Confluence Chronicles – Where City & County Meet 6-28-10
My 40th high school reunion will be the weekend of July 4! Forty years! That is for old people and I’m not even 60 so I can’t be old. My small grandkids assure me I’m not old. Most of the class must feel they are not old either. There is also an “All School Reunion” at the same time which deflects some of the “glory” from our class. Two thousand were expected for both festivities but only 500 or so registered. Since there is a caterer involved, they needed a number. Our class is using the free time from the larger group to have our own get-together. It will be more well-attended by our year group. Many of our classmates live around the area and see each other often as we go about our business, making a reunion less enthralling.
Our class was made up of the jocks, the chick clique, the hoods, the nerds, and the rest of us, just average kids with no claim to fame. At our 10-year reunion, the topic of discussion for many was how drunk they had gotten the night before. By the 20th, it had become a game of one-upmanship; who had made (or lost) the most money. After the 30-year mark, our classmates were becoming individuals instead of being labeled as a member of some group. In 2001, I had the privilege of dining with an over-the-road truck driver, a Harley Davidson owner and rider, and an electrical engineer – and these are just some of my female classmates. Our valedictorian, previously known as a nerd, is the motorcycle mamma and the other two dropped out before our senior year, later returning to further their educations.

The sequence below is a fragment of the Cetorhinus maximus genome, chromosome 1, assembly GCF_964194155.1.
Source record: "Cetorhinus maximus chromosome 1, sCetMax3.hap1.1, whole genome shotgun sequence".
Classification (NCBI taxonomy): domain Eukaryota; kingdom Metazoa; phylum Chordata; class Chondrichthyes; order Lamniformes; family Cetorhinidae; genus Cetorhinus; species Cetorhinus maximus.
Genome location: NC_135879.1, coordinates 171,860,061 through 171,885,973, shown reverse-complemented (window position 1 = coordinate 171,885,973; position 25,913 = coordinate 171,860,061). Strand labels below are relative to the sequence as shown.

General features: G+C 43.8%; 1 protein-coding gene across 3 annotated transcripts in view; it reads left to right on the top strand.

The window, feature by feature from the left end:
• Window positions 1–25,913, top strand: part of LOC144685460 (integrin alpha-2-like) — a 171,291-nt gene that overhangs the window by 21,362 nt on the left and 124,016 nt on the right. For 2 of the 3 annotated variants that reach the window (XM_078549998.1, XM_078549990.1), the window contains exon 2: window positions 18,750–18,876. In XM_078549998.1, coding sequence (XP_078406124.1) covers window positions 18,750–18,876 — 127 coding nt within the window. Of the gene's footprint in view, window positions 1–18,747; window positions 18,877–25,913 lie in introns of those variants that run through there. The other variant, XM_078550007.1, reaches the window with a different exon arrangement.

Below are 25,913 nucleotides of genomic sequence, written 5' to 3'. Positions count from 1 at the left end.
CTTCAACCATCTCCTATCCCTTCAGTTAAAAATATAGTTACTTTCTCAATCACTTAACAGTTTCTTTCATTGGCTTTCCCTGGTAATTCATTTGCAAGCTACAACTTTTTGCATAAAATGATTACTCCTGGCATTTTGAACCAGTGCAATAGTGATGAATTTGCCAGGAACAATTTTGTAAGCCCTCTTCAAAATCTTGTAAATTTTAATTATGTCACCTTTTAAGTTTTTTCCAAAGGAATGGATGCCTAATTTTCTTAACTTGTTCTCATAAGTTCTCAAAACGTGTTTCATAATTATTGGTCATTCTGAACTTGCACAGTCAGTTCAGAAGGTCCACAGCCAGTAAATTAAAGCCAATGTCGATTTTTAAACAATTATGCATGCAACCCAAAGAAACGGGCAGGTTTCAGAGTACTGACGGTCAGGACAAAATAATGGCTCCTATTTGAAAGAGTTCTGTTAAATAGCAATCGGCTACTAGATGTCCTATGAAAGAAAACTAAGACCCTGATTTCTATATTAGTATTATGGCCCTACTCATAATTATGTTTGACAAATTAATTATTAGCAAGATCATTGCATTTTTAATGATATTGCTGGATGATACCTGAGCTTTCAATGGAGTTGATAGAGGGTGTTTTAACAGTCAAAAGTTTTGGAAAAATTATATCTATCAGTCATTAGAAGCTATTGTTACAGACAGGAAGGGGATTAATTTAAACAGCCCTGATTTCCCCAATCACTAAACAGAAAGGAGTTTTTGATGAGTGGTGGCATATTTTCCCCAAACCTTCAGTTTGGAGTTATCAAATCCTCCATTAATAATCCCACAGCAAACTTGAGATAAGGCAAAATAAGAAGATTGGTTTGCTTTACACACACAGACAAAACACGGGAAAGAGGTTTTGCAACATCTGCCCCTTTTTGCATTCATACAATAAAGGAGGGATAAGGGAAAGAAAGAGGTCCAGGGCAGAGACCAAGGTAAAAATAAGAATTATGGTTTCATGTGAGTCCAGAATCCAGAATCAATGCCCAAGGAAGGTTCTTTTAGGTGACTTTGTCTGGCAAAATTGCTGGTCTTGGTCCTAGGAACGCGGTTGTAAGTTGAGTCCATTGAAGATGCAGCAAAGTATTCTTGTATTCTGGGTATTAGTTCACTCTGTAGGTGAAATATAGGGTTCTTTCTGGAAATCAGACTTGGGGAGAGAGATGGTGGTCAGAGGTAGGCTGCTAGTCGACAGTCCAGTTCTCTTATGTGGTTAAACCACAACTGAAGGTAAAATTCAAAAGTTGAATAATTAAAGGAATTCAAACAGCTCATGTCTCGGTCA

We no longer talk about drinking nor money. Success is being measured in more personal ways. We all view life as a gift now, instead of a given. Classmates have had their share of serious illnesses, parents passing away and some have even lost children, I suppose.
It’s interesting to note how far the pendulum has swung from bragging about accomplishments to being modest. Classmates who have earned Ph.D.’s don’t mention it. In fact, we only found out about one of the degrees by searching the classmate’s name on Google – he didn’t put it on his nametag. Collectively our class’ biggest accomplishments are loving life and living it to the fullest.
People who live here may not believe much is happening yet when classmates come back and begin asking, “What happened to …?” The residents realize a lot has changed, although gradually. It takes the eyes of the visitors for us to see what we really have. Many of those visitors like what they see so much that they move back, and we are glad to see them do so.
When you have opportunity to attend a class reunion, I hope you will; if nothing else, nostalgia and memories are interesting.
Peggy can be contacted at Peggy@PeggySanders.com.
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